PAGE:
I have been aplying to to alot of admin assistant jobs, and I can’t even get an interview. While I don’t have any experience, per say, I have great orgazational skills and am great at meeting dead lines why won’t someone give me a chance??? plz help me.
Dear “Miss Spell,”
Even if you are not applying for a position as a journalist, your writing skills will be evaluated by those reading your résumé, cover letter, and correspondence. Despite the fact that many intelligent people were terrible spellers – George Washington and F. Scott Fitzgerald, to name a couple – spelling mistakes, punctuation errors, and grammatical gaffes can make you appear, well, slightly stoopid. Take a look at these Cover Letters from Hell or résumé bloopers from Monster. (My favorite is “I am seeking a salary commiserate with my training and experience.” My sympathies for bungling your job chances because of that typo.)
Common Misspellings, Mistakes, and Muddles to Avoid
- Your meeting is tomorrow, not tommorrow or tommorow
- Accommodate has two Cs and two Ms.
- Yours truly, not yours truley.
- I’m sending my résumé under separate cover, not seperate. Remember, there’s a rat in separate.
- There is definately no A, however, in definitely.
- Did you receive my résumé? (The exception, “I before E except after C,” applies here.)
- I believe I’m the best person for the job. (No exception here, the I goes before the E.)
- I have the experience (not experiance) required.
- Don’t be greatful for the opportunity to interview; be grateful.
- You’re not in costumer service (unless you really do work in theater); you serve customers.
- You have a Class A Commercial license, not a licence with double Cs.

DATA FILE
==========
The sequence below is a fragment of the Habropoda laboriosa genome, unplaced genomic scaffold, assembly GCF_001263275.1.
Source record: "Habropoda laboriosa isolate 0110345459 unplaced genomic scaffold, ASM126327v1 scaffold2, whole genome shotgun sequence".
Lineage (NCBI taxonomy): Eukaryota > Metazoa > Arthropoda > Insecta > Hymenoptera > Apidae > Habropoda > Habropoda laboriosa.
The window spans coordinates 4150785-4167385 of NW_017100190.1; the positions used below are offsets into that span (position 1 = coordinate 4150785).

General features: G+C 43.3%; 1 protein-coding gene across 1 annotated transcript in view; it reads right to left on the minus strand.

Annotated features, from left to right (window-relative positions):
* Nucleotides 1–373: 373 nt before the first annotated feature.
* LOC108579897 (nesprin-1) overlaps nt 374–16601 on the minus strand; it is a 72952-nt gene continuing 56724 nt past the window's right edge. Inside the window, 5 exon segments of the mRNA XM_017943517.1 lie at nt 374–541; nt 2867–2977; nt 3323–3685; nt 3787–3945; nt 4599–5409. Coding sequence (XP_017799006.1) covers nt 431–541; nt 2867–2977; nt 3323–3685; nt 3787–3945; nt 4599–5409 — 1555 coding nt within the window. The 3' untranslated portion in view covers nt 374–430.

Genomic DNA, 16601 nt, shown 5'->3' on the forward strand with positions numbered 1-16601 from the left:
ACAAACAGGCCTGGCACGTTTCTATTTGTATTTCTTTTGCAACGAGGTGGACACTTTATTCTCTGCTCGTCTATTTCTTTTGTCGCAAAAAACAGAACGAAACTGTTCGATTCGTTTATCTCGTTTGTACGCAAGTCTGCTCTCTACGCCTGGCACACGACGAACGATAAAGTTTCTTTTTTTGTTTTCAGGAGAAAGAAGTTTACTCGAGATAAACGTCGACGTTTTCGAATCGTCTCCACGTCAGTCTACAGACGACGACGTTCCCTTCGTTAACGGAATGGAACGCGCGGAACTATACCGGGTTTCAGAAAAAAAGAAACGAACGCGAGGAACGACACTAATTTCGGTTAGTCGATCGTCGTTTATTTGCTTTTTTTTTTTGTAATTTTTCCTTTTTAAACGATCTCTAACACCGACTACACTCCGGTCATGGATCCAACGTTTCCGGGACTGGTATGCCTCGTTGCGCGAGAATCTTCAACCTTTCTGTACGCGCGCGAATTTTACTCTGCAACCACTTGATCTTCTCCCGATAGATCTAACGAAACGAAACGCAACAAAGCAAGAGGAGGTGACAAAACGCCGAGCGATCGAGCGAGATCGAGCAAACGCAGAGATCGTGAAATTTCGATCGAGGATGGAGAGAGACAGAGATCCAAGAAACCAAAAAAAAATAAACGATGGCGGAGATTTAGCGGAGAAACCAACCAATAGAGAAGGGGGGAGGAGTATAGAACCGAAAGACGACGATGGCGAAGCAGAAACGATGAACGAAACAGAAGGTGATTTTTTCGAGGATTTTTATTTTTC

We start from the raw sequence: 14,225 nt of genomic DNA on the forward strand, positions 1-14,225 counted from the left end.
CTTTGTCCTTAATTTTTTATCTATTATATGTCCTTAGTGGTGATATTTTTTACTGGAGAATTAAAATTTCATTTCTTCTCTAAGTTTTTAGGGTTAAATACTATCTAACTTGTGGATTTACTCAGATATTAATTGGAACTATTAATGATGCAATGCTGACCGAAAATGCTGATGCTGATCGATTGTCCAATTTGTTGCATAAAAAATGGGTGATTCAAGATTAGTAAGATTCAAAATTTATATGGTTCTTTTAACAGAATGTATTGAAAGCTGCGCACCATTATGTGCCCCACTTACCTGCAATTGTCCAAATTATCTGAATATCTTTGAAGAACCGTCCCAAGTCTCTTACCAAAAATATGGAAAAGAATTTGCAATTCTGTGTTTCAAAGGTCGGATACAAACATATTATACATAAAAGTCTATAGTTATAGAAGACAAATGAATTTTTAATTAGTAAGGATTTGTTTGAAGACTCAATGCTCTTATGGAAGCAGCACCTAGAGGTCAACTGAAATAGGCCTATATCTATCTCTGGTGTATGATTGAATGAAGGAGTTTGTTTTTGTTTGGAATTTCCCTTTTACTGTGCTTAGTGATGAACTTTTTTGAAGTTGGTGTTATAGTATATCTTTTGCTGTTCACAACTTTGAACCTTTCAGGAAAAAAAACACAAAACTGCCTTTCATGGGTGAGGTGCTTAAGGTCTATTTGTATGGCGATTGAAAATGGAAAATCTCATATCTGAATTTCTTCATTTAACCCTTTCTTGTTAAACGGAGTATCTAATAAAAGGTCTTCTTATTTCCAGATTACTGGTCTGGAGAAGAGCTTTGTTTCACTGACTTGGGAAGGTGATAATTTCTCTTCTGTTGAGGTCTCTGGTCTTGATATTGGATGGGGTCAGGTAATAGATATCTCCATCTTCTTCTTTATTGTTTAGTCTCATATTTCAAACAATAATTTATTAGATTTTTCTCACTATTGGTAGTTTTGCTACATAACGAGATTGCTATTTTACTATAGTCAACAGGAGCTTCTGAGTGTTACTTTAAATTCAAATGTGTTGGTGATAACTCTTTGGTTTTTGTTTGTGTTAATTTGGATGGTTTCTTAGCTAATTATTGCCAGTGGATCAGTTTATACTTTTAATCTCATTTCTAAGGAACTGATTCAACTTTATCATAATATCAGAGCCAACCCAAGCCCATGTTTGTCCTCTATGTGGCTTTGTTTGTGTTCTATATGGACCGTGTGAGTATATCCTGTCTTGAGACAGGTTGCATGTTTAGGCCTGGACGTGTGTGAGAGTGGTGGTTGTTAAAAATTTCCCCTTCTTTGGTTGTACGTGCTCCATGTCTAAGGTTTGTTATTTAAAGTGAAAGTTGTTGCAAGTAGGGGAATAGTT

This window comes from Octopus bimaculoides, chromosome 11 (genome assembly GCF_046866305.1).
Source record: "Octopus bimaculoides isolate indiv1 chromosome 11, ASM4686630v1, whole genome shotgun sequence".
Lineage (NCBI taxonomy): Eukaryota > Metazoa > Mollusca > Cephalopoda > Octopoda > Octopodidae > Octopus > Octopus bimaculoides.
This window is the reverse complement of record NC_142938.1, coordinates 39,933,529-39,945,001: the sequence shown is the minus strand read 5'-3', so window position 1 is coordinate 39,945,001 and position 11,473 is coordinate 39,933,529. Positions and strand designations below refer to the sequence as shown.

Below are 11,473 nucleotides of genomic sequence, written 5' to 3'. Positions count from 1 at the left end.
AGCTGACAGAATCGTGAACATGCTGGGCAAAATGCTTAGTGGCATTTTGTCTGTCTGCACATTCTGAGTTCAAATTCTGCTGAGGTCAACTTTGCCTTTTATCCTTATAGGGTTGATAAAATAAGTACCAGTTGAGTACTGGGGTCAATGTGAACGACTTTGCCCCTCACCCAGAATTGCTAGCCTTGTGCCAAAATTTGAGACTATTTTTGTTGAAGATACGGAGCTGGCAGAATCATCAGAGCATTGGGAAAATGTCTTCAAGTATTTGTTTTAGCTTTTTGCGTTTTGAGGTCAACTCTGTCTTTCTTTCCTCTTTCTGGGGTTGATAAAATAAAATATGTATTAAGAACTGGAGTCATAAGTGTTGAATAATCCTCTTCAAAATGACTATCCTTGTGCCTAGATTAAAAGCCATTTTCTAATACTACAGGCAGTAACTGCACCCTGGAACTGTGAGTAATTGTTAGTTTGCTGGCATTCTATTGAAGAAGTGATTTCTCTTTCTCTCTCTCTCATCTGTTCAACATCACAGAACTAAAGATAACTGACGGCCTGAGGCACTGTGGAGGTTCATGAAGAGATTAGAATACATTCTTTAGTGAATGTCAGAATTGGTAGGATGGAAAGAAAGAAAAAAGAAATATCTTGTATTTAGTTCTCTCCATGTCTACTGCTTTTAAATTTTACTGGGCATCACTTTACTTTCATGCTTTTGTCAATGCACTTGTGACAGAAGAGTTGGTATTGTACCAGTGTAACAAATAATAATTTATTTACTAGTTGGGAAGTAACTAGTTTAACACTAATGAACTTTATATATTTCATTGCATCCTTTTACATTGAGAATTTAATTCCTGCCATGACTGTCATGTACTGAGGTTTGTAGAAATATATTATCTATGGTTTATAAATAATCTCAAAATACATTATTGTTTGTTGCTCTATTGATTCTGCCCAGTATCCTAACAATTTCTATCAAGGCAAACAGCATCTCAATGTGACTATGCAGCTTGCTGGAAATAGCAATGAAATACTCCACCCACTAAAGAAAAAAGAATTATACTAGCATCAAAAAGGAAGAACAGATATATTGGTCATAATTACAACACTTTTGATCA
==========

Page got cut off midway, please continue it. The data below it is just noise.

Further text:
- It will be noticeable if you leave the E out of noticable.
- Contact your Personnel Supervisor, not a Personal Supervisor.
- Et cetera is abbreviated etc., not ect.
- It’s a mistake to use the contraction for “it is” in its place. (Most possessives have an apostrophe – like Joe’s job – but “its” does not.)
- Last, but not least, let’s address the homonyms there, their, and they’re.
Their = possessive pronoun
There = location/place
They’re = contraction of they + are
Used properly in one sentence: “They’re going over there in their car.”
Turn on Spelling & Grammar check automatically in your Word documents. Of course, technology can’t be relied upon to pick up every nuance. “I am fully aware of the king of attention to detail this position requires” [emphasis added] did not trigger any alerts, but wouldn’t escape a sharp recruiter’s notice.
Résumés are written in a kind of shorthand that breaks the conventional rules of English grammar. Incomplete sentences, often bulleted, are more conducive to quick scans by busy hiring managers who don’t have time to read a novel to discover if you are qualified for their open position. Check out Careerealism’s Special Grammar Rules for Résumés.
After creating any sort of business correspondence, check, double-check, and triple-check before hitting the “send” button. Better yet, find a second set of eyes – a friend or a colleague – to proof your work.
Readers: Have you ever noticed – after the fact – a mistake on your cover letter or résumé? Share your blunder below.
Recruiters: Do you have any humdingers from your Blooper Hall of Fame?
Do you have a job-related question? Ask Anita.
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